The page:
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NYC Considering a Bill that Protects Caregiving Employees

As we know, an employer may not discriminate against an employee for their disability, race, national origin, age or religion in any state under the federal laws. Specifically, in New York City, there are even more statutes that offer additional protection to New York City employees, such as offering protection for unemployment discrimination or offering additional sick pay leave. Currently, New York City is considering an additional basis of protection for discrimination in the workplace: caregiver status. This bill, if passed, would add a person’s caregiver status onto the list of reasons that an employer cannot discriminate against, and it would require employers to make reasonable accommodations to employees with familial obligations.

Since there are many single parents and households that require both parents to work, there is a large percentage of the working population that are often unable to meet the demands of their job and home life, whether their home life consists of caring for small children or elderly family members in need of care. Proponents of this bill passing argue that due to changing demographics of the working class, the laws should also change.

At the hearing for the New York City bill, one parent testified she lost her job because she was switched for a regular day shift to irregular night hours and could therefore not get night-time care for her 11 year old child. Despite requesting reasonable accommodations, such as working a consistent night schedule, or bringing her daughter to work, all of her requests were denied and she was indeed terminated. Another testified that she was terminated after returning from her second maternity leave and was told she was incapable of performing her job duties because she had “multiple small children.”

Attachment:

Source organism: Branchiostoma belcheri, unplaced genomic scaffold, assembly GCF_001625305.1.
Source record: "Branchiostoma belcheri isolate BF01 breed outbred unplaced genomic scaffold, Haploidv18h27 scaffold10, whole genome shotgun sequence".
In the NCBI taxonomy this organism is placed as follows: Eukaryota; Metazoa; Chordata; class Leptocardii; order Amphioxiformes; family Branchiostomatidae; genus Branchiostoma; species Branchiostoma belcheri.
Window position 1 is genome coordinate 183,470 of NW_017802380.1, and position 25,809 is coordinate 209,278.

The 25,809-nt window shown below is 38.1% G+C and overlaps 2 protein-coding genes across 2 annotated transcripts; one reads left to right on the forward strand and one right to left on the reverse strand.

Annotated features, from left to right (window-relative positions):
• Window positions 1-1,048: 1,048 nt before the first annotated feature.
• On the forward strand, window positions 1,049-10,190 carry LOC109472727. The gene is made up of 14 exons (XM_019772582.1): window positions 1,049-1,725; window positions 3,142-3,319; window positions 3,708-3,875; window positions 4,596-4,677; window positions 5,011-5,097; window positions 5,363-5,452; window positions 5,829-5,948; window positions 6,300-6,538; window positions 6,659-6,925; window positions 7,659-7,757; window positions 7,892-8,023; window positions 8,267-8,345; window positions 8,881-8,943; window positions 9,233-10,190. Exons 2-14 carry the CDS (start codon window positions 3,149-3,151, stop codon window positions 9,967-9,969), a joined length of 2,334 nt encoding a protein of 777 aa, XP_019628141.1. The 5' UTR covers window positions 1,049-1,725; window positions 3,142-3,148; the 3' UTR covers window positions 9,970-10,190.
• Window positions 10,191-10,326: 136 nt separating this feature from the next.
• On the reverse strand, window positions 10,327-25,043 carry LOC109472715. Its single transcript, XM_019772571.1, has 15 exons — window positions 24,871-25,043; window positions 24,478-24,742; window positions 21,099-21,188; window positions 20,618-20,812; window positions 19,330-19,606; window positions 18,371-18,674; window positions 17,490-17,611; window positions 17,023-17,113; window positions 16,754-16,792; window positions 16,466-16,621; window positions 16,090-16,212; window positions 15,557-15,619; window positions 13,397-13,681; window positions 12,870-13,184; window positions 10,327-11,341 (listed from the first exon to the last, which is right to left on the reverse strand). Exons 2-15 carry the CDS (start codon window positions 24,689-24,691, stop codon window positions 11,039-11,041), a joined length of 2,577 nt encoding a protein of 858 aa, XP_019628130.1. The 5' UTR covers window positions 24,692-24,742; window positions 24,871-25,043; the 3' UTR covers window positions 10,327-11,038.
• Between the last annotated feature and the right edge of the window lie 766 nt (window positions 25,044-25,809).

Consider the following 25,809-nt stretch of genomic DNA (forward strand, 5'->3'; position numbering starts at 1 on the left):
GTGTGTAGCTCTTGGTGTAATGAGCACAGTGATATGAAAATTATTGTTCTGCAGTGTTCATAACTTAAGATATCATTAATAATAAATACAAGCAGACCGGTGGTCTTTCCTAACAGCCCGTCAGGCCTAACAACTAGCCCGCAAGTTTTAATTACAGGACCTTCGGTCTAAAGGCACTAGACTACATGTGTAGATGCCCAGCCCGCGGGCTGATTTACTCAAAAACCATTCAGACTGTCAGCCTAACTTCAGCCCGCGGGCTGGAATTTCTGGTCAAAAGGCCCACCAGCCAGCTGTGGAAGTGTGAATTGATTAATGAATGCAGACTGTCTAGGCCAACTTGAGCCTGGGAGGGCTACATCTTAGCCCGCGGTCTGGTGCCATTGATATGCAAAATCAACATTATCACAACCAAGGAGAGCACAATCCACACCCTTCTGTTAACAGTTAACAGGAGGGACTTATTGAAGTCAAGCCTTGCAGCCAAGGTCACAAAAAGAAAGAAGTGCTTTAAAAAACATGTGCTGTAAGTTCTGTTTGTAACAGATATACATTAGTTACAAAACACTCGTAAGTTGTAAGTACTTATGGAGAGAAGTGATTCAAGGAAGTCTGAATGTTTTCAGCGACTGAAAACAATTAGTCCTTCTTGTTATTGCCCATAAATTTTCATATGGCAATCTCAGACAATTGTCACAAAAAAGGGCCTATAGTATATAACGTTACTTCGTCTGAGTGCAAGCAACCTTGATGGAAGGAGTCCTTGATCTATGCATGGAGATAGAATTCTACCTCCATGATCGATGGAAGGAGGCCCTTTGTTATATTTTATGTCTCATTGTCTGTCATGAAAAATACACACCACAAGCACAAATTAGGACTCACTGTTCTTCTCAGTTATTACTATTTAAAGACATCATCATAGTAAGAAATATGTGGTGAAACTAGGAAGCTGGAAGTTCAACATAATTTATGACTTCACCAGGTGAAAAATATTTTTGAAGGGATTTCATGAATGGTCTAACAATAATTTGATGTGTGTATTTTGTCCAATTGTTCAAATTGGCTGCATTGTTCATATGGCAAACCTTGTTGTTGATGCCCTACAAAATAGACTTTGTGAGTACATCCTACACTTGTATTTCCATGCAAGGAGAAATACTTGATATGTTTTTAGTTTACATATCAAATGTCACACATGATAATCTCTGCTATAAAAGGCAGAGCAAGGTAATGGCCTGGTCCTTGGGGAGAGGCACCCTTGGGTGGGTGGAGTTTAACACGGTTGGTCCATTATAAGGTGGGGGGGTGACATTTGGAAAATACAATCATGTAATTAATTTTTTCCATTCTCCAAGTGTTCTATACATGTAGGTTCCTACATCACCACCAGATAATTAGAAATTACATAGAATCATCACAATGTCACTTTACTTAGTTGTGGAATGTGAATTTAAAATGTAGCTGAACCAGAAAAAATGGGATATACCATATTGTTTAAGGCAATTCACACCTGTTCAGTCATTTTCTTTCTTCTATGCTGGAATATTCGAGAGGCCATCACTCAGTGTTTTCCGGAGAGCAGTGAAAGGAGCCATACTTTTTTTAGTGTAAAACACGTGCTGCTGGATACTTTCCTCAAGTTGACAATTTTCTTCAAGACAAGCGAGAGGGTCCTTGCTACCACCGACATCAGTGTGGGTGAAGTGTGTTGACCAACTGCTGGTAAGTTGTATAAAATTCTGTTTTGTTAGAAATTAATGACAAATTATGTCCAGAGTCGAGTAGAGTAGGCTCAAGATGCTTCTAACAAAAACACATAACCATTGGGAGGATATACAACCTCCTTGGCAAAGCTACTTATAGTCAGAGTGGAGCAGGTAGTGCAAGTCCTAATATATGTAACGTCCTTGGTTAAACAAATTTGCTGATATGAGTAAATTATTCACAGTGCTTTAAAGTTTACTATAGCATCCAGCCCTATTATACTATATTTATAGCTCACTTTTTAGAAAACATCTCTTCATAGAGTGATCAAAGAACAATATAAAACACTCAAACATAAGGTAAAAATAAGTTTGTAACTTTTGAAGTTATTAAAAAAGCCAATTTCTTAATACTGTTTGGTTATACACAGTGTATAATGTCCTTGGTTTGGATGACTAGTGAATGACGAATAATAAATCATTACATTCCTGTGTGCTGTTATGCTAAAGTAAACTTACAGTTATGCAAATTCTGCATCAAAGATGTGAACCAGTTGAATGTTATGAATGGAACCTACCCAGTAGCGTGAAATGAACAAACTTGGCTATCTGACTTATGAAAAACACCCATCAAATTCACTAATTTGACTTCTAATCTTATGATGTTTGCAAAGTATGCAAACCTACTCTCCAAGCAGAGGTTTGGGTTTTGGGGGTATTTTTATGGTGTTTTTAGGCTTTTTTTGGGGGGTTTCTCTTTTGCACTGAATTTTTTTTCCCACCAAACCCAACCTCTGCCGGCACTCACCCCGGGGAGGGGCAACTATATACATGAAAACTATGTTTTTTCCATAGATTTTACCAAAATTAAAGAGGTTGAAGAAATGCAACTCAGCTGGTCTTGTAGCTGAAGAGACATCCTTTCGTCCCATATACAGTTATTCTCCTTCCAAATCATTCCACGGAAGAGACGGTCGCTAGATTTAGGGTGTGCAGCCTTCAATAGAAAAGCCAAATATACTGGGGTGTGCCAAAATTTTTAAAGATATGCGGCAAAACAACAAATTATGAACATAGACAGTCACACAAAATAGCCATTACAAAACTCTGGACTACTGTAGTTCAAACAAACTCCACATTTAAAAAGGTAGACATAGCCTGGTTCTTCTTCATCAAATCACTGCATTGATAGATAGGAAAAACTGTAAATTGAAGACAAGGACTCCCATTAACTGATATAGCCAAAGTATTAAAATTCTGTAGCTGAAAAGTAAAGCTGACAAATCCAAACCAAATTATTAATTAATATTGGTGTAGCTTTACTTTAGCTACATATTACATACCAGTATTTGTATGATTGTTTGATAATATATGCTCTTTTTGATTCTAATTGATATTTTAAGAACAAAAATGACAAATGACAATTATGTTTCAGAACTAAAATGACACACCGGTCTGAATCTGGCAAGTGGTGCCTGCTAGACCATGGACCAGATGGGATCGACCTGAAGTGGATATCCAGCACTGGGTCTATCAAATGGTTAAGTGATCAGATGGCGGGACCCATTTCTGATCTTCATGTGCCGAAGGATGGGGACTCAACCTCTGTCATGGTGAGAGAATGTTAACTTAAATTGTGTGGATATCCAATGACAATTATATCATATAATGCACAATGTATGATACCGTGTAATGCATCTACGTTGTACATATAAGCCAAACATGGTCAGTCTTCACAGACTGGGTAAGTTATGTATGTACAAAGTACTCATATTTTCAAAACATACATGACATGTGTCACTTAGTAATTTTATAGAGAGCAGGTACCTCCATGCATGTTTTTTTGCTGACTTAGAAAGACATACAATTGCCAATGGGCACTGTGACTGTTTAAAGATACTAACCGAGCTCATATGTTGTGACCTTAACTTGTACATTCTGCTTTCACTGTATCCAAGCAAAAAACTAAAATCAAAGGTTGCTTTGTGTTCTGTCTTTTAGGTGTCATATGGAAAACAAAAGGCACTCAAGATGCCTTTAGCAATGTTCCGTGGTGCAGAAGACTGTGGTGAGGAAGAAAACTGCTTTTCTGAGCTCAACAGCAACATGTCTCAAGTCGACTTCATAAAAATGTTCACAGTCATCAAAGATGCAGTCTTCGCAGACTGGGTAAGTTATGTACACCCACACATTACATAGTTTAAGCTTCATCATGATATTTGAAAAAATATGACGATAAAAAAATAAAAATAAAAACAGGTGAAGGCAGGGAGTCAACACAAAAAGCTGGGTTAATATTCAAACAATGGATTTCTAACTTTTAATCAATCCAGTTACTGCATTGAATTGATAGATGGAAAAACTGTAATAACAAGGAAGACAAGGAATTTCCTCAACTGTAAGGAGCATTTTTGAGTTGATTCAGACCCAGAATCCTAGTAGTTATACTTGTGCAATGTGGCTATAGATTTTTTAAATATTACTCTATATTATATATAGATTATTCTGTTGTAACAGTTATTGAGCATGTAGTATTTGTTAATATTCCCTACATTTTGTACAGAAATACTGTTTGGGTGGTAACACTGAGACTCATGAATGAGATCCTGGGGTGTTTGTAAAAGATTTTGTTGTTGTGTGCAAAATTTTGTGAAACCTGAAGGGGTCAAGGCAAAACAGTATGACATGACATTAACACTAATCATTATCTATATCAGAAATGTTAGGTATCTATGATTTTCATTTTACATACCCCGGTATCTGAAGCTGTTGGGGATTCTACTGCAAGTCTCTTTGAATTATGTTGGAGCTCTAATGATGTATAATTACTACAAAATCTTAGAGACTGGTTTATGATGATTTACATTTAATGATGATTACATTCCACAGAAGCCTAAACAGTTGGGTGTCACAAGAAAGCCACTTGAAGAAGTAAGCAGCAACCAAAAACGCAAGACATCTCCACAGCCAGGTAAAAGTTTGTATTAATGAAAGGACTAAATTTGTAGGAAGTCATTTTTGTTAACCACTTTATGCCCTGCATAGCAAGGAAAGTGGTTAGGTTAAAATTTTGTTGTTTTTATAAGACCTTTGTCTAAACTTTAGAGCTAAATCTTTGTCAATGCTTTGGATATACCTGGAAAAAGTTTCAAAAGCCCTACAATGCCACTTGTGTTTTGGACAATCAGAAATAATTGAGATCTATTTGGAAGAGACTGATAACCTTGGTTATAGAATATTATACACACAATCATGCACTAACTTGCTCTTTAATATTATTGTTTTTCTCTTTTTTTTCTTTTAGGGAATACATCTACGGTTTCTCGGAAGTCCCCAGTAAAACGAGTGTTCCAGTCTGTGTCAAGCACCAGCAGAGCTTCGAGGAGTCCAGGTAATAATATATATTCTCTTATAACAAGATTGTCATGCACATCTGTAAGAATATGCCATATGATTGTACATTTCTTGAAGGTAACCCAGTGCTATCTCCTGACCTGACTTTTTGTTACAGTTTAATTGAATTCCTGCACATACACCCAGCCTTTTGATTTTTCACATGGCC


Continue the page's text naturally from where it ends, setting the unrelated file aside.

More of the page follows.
Gale Brewer, who is the main supporter of the bill in the City Council and is now the Manhattan borough president, stated: “Years ago, you know, before everything was so corporate, there was maybe more human kindness between an employer and the workers,” she said. “A lot of our growth is in corporate retail, chain stores, and they don’t have that personal touch. So we have to mandate it legislatively.”

The irony of course, is that these mothers and caregivers who testified required jobs to sustain their families but have lost their jobs because it came to choosing between their employment or caring for their children – an option many would argue should not even be considered a “choice.” Although this bill is yet to be passed, it is yet another step in the right direction of creating workplace equality. Stay tuned for updates.

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